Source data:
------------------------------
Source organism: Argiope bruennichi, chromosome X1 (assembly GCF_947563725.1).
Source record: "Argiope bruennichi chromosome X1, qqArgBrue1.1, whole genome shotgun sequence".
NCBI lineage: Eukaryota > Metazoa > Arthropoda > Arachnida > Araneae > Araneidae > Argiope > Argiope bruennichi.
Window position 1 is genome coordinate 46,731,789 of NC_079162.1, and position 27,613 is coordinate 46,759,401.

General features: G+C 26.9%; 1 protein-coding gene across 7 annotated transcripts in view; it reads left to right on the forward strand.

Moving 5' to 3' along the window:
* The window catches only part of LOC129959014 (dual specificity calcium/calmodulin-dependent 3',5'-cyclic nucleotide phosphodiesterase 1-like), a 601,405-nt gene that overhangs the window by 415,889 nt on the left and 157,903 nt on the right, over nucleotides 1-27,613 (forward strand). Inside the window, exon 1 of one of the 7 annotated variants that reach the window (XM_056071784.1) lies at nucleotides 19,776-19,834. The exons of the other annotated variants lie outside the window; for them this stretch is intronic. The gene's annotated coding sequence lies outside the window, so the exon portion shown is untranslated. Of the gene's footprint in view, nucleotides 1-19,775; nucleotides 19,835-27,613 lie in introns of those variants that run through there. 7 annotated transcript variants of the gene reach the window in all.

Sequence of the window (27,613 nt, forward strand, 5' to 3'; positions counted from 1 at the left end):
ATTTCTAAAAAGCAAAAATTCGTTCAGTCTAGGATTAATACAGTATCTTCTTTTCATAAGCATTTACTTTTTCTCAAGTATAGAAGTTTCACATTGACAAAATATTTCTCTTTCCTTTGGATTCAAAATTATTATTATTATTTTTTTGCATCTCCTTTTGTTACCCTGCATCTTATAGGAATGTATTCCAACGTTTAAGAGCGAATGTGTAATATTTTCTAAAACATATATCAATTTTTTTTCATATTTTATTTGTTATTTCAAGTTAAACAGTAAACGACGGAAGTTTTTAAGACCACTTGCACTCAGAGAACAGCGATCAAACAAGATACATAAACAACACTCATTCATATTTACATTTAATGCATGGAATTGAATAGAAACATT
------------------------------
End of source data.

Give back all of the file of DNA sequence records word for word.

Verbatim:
Source organism: Argiope bruennichi, chromosome X1 (assembly GCF_947563725.1).
Source record: "Argiope bruennichi chromosome X1, qqArgBrue1.1, whole genome shotgun sequence".
NCBI lineage: Eukaryota > Metazoa > Arthropoda > Arachnida > Araneae > Araneidae > Argiope > Argiope bruennichi.
Window position 1 is genome coordinate 46,731,789 of NC_079162.1, and position 27,613 is coordinate 46,759,401.

General features: G+C 26.9%; 1 protein-coding gene across 7 annotated transcripts in view; it reads left to right on the forward strand.

Moving 5' to 3' along the window:
* The window catches only part of LOC129959014 (dual specificity calcium/calmodulin-dependent 3',5'-cyclic nucleotide phosphodiesterase 1-like), a 601,405-nt gene that overhangs the window by 415,889 nt on the left and 157,903 nt on the right, over nucleotides 1-27,613 (forward strand). Inside the window, exon 1 of one of the 7 annotated variants that reach the window (XM_056071784.1) lies at nucleotides 19,776-19,834. The exons of the other annotated variants lie outside the window; for them this stretch is intronic. The gene's annotated coding sequence lies outside the window, so the exon portion shown is untranslated. Of the gene's footprint in view, nucleotides 1-19,775; nucleotides 19,835-27,613 lie in introns of those variants that run through there. 7 annotated transcript variants of the gene reach the window in all.

Sequence of the window (27,613 nt, forward strand, 5' to 3'; positions counted from 1 at the left end):
ATTTCTAAAAAGCAAAAATTCGTTCAGTCTAGGATTAATACAGTATCTTCTTTTCATAAGCATTTACTTTTTCTCAAGTATAGAAGTTTCACATTGACAAAATATTTCTCTTTCCTTTGGATTCAAAATTATTATTATTATTTTTTTGCATCTCCTTTTGTTACCCTGCATCTTATAGGAATGTATTCCAACGTTTAAGAGCGAATGTGTAATATTTTCTAAAACATATATCAATTTTTTTTCATATTTTATTTGTTATTTCAAGTTAAACAGTAAACGACGGAAGTTTTTAAGACCACTTGCACTCAGAGAACAGCGATCAAACAAGATACATAAACAACACTCATTCATATTTACATTTAATGCATGGAATTGAATAGAAACATT